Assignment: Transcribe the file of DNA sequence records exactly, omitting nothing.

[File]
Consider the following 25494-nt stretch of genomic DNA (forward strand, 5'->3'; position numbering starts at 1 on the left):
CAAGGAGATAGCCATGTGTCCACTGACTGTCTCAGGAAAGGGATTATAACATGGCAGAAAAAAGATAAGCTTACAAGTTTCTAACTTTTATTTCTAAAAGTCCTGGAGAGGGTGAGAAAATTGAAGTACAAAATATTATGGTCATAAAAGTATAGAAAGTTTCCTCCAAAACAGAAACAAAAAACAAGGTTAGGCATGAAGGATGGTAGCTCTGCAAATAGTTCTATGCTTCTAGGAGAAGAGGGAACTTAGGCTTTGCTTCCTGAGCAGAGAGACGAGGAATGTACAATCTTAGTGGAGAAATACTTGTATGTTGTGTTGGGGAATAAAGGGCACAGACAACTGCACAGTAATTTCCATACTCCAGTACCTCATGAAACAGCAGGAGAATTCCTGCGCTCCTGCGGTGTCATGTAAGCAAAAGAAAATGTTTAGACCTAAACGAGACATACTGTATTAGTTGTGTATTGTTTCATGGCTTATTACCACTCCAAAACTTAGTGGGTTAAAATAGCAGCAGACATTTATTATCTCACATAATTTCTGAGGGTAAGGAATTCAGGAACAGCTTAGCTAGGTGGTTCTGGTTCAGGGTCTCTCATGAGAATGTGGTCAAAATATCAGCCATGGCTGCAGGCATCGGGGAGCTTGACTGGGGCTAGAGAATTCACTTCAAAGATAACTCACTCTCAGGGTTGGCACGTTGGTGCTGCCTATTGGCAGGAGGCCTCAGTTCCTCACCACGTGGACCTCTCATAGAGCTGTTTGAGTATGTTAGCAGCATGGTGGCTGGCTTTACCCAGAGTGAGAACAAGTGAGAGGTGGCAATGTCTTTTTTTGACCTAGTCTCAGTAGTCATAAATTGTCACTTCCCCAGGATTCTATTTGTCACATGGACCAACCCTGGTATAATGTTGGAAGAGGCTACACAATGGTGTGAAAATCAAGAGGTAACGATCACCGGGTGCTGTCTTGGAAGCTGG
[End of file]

Consider the following 25494-nt stretch of genomic DNA (forward strand, 5'->3'; position numbering starts at 1 on the left):
CAAGGAGATAGCCATGTGTCCACTGACTGTCTCAGGAAAGGGATTATAACATGGCAGAAAAAAGATAAGCTTACAAGTTTCTAACTTTTATTTCTAAAAGTCCTGGAGAGGGTGAGAAAATTGAAGTACAAAATATTATGGTCATAAAAGTATAGAAAGTTTCCTCCAAAACAGAAACAAAAAACAAGGTTAGGCATGAAGGATGGTAGCTCTGCAAATAGTTCTATGCTTCTAGGAGAAGAGGGAACTTAGGCTTTGCTTCCTGAGCAGAGAGACGAGGAATGTACAATCTTAGTGGAGAAATACTTGTATGTTGTGTTGGGGAATAAAGGGCACAGACAACTGCACAGTAATTTCCATACTCCAGTACCTCATGAAACAGCAGGAGAATTCCTGCGCTCCTGCGGTGTCATGTAAGCAAAAGAAAATGTTTAGACCTAAACGAGACATACTGTATTAGTTGTGTATTGTTTCATGGCTTATTACCACTCCAAAACTTAGTGGGTTAAAATAGCAGCAGACATTTATTATCTCACATAATTTCTGAGGGTAAGGAATTCAGGAACAGCTTAGCTAGGTGGTTCTGGTTCAGGGTCTCTCATGAGAATGTGGTCAAAATATCAGCCATGGCTGCAGGCATCGGGGAGCTTGACTGGGGCTAGAGAATTCACTTCAAAGATAACTCACTCTCAGGGTTGGCACGTTGGTGCTGCCTATTGGCAGGAGGCCTCAGTTCCTCACCACGTGGACCTCTCATAGAGCTGTTTGAGTATGTTAGCAGCATGGTGGCTGGCTTTACCCAGAGTGAGAACAAGTGAGAGGTGGCAATGTCTTTTTTTGACCTAGTCTCAGTAGTCATAAATTGTCACTTCCCCAGGATTCTATTTGTCACATGGACCAACCCTGGTATAATGTTGGAAGAGGCTACACAATGGTGTGAAAATCAAGAGGTAACGATCACCGGGTGCTGTCTTGGAAGCTGG